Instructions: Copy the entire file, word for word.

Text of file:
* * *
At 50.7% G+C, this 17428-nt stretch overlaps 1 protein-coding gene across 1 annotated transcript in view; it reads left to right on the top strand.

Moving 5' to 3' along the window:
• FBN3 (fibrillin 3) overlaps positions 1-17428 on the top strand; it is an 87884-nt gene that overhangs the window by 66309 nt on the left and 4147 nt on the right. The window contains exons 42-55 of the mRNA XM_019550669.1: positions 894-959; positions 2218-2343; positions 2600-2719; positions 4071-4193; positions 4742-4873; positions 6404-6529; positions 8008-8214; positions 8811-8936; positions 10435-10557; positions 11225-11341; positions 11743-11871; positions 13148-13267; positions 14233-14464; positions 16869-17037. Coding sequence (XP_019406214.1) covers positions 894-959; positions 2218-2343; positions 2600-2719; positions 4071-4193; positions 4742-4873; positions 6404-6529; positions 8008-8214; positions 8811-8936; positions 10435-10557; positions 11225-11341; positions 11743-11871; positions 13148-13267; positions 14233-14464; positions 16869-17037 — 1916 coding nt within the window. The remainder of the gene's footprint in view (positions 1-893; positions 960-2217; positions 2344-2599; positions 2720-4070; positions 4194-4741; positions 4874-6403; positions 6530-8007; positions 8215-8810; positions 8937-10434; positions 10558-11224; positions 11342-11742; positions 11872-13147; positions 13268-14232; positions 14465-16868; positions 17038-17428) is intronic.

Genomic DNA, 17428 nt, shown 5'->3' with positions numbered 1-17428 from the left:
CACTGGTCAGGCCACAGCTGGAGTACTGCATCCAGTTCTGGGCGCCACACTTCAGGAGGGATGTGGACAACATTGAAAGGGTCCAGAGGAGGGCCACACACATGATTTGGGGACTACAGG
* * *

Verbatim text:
At 50.7% G+C, this 17428-nt stretch overlaps 1 protein-coding gene across 1 annotated transcript in view; it reads left to right on the top strand.

Moving 5' to 3' along the window:
• FBN3 (fibrillin 3) overlaps positions 1-17428 on the top strand; it is an 87884-nt gene that overhangs the window by 66309 nt on the left and 4147 nt on the right. The window contains exons 42-55 of the mRNA XM_019550669.1: positions 894-959; positions 2218-2343; positions 2600-2719; positions 4071-4193; positions 4742-4873; positions 6404-6529; positions 8008-8214; positions 8811-8936; positions 10435-10557; positions 11225-11341; positions 11743-11871; positions 13148-13267; positions 14233-14464; positions 16869-17037. Coding sequence (XP_019406214.1) covers positions 894-959; positions 2218-2343; positions 2600-2719; positions 4071-4193; positions 4742-4873; positions 6404-6529; positions 8008-8214; positions 8811-8936; positions 10435-10557; positions 11225-11341; positions 11743-11871; positions 13148-13267; positions 14233-14464; positions 16869-17037 — 1916 coding nt within the window. The remainder of the gene's footprint in view (positions 1-893; positions 960-2217; positions 2344-2599; positions 2720-4070; positions 4194-4741; positions 4874-6403; positions 6530-8007; positions 8215-8810; positions 8937-10434; positions 10558-11224; positions 11342-11742; positions 11872-13147; positions 13268-14232; positions 14465-16868; positions 17038-17428) is intronic.

Genomic DNA, 17428 nt, shown 5'->3' with positions numbered 1-17428 from the left:
CACTGGTCAGGCCACAGCTGGAGTACTGCATCCAGTTCTGGGCGCCACACTTCAGGAGGGATGTGGACAACATTGAAAGGGTCCAGAGGAGGGCCACACACATGATTTGGGGACTACAGG